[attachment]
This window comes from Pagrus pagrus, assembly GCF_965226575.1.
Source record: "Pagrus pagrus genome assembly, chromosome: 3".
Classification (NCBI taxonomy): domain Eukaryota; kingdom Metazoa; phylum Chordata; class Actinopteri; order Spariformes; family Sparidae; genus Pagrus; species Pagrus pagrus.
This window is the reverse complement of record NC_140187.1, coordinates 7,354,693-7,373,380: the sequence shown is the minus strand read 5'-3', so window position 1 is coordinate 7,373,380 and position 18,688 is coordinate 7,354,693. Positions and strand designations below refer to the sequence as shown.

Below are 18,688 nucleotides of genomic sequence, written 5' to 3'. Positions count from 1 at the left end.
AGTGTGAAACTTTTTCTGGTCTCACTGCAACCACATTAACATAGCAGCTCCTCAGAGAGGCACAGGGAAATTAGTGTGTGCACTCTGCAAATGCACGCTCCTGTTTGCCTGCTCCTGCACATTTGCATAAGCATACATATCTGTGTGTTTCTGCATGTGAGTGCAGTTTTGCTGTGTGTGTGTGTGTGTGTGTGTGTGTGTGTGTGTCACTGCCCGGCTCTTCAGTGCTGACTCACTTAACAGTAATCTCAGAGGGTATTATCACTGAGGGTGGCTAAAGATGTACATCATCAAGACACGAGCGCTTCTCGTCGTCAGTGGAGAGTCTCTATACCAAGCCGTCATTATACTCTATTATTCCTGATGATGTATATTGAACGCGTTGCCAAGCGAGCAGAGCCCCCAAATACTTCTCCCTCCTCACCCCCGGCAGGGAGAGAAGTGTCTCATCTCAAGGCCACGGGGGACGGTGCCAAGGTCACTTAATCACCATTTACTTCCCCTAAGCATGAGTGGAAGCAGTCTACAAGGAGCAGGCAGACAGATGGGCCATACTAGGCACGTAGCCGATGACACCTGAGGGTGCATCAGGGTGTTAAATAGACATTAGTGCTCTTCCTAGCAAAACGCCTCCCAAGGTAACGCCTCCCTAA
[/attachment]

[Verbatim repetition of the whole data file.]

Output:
This window comes from Pagrus pagrus, assembly GCF_965226575.1.
Source record: "Pagrus pagrus genome assembly, chromosome: 3".
Classification (NCBI taxonomy): domain Eukaryota; kingdom Metazoa; phylum Chordata; class Actinopteri; order Spariformes; family Sparidae; genus Pagrus; species Pagrus pagrus.
This window is the reverse complement of record NC_140187.1, coordinates 7,354,693-7,373,380: the sequence shown is the minus strand read 5'-3', so window position 1 is coordinate 7,373,380 and position 18,688 is coordinate 7,354,693. Positions and strand designations below refer to the sequence as shown.

Below are 18,688 nucleotides of genomic sequence, written 5' to 3'. Positions count from 1 at the left end.
AGTGTGAAACTTTTTCTGGTCTCACTGCAACCACATTAACATAGCAGCTCCTCAGAGAGGCACAGGGAAATTAGTGTGTGCACTCTGCAAATGCACGCTCCTGTTTGCCTGCTCCTGCACATTTGCATAAGCATACATATCTGTGTGTTTCTGCATGTGAGTGCAGTTTTGCTGTGTGTGTGTGTGTGTGTGTGTGTGTGTGTGTGTCACTGCCCGGCTCTTCAGTGCTGACTCACTTAACAGTAATCTCAGAGGGTATTATCACTGAGGGTGGCTAAAGATGTACATCATCAAGACACGAGCGCTTCTCGTCGTCAGTGGAGAGTCTCTATACCAAGCCGTCATTATACTCTATTATTCCTGATGATGTATATTGAACGCGTTGCCAAGCGAGCAGAGCCCCCAAATACTTCTCCCTCCTCACCCCCGGCAGGGAGAGAAGTGTCTCATCTCAAGGCCACGGGGGACGGTGCCAAGGTCACTTAATCACCATTTACTTCCCCTAAGCATGAGTGGAAGCAGTCTACAAGGAGCAGGCAGACAGATGGGCCATACTAGGCACGTAGCCGATGACACCTGAGGGTGCATCAGGGTGTTAAATAGACATTAGTGCTCTTCCTAGCAAAACGCCTCCCAAGGTAACGCCTCCCTAA